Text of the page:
• Holding the Hamilton “Ham” Center accountable of providing students with nutritious food, as well as providing more food options around campus
  • Increasing security on campus by creating natural barriers and implementing more swipe systems on the residential side of campus
  • Fighting to decrease police presence on campus, especially at student events
  • Implementing Diversity, Inclusion and Advocacy training for NCSA cabinet members 

Keenan-Rezola has also shared hopes to improve communication between event hosts, the NCSA and the Student Activities and Campus Engagement (SA[U]CE) office in order to promote student engagement. Keenan has said that she hopes especially to see more student political involvement. 

The Debate

Dozens of students congregated to watch the NCSA Presidential Debate on Apr. 6 in the music room at College Hall—eager to support their friends who were running, see what the presidential candidates had to say or perhaps just indulge in the free food and potential humor that could be gained from a debate. 

The debate was important in emphasizing the clear divide between Keenan and the two other candidates. Although the platforms themselves were imperative to displaying what the candidates had to offer, the debate gave Keenan a place to demonstrate her working knowledge of the ins and outs of New College politics and administration. The other presidential candidates consistently answered questions on policy ideas with buzzwords like “accessibility,” “communication” and “Maslow’s Hierarchy of Needs.” 

While both Rydzik and Voccia explained that their only leadership positions were in high school or college clubs, Keenan has been a member of the NCSA since the beginning of the 2021-2022 academic year, starting as the NCSA Chief of Staff and becoming Vice President in January 2022. Additionally, Keenan has lobbied in Tallahassee alongside incumbent NCSA President and third-year Sofia Lombardi and has been involved with the Florida Student Association.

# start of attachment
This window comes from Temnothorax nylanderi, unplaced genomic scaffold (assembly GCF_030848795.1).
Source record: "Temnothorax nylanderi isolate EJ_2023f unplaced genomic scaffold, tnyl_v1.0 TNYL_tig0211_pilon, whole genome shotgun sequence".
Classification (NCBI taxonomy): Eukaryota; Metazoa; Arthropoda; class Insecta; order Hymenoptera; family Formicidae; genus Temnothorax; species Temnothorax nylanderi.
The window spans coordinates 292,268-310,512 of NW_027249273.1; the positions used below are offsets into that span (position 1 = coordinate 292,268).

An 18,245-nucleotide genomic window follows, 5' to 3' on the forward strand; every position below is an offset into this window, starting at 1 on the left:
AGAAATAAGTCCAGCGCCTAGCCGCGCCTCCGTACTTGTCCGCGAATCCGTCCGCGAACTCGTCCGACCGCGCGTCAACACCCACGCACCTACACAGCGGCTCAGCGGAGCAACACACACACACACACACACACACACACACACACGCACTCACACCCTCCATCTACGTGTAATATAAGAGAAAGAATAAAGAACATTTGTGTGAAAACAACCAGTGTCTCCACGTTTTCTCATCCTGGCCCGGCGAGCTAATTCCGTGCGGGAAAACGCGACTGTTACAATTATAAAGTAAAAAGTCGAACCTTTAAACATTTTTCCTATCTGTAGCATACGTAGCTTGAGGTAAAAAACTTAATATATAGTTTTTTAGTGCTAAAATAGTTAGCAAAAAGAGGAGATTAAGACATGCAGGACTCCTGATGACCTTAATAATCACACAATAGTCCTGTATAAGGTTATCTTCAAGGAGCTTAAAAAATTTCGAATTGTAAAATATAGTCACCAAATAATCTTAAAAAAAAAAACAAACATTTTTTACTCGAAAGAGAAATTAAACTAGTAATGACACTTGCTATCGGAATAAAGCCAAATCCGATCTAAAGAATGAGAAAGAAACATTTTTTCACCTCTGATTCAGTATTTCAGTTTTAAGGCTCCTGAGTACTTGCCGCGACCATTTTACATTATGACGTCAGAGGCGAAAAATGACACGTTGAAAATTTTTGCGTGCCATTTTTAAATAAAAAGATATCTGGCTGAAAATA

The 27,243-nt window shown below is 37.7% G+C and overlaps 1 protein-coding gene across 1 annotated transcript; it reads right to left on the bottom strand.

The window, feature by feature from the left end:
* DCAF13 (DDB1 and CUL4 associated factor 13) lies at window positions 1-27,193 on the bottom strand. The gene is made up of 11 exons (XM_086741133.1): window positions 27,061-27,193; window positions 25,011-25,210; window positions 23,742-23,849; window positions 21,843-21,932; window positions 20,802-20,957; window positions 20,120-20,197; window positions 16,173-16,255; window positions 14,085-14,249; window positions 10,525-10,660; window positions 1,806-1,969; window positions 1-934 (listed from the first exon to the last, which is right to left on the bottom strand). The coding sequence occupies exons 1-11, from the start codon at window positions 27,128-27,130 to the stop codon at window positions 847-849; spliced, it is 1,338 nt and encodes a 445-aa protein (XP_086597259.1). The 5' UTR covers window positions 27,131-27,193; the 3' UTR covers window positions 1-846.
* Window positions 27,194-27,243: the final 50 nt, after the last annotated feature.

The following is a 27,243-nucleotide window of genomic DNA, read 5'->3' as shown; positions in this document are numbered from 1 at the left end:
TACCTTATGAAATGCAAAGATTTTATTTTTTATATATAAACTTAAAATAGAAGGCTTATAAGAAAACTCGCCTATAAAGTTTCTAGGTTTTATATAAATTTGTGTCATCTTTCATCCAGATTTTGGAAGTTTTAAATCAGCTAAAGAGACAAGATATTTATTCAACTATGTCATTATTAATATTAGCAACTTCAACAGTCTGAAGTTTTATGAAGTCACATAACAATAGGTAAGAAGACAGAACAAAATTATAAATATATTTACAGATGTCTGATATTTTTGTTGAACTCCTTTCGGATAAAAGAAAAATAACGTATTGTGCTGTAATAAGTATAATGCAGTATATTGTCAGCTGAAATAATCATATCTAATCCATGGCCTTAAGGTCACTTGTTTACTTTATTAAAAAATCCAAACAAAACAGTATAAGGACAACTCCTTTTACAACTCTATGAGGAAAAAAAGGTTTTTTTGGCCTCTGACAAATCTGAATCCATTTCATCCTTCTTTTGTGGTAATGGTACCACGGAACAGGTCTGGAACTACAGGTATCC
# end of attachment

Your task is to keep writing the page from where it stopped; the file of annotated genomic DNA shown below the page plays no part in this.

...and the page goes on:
Meanwhile, when asked about security on campus, Rydzik stated that he wanted to get “more police on the academic side of campus,” something that went directly against promises made in his platform, and then later on said he wanted fewer police. 

The BSU was brought up multiple times by both Voccia and Rydzik during the debate, again without any discussion with the organization itself. Without any input from the BSU, both Voccia and Rydzik continued to promise “communication” with BIPOC on campus in order to figure out what issues were important—despite having not discussed with the BSU or any other identity-based groups on campus before the debate. 

Keenan, on the contrary, made an effort to explain how she could help provide inclusion and diversity training to the NCSA cabinet members. 

“I don’t know exactly what that training will look like, and that’s something I would do research on over the summer to get a much more concrete idea of what other colleges do and what has been successful,” Keenan stated during the debate. 

Keenan elaborated that she wants to “bring in more diverse perspectives, and specifically seeking those out for the NCSA is very important.” She explained that just because the NCSA sends out applications doesn’t mean a variety of people will respond, and that creating inclusion is not a given. Keenan illustrated that she hopes to make the NCSA a safe space for everyone to come and voice their concerns, as part of a larger effort to get people involved with the NCSA further.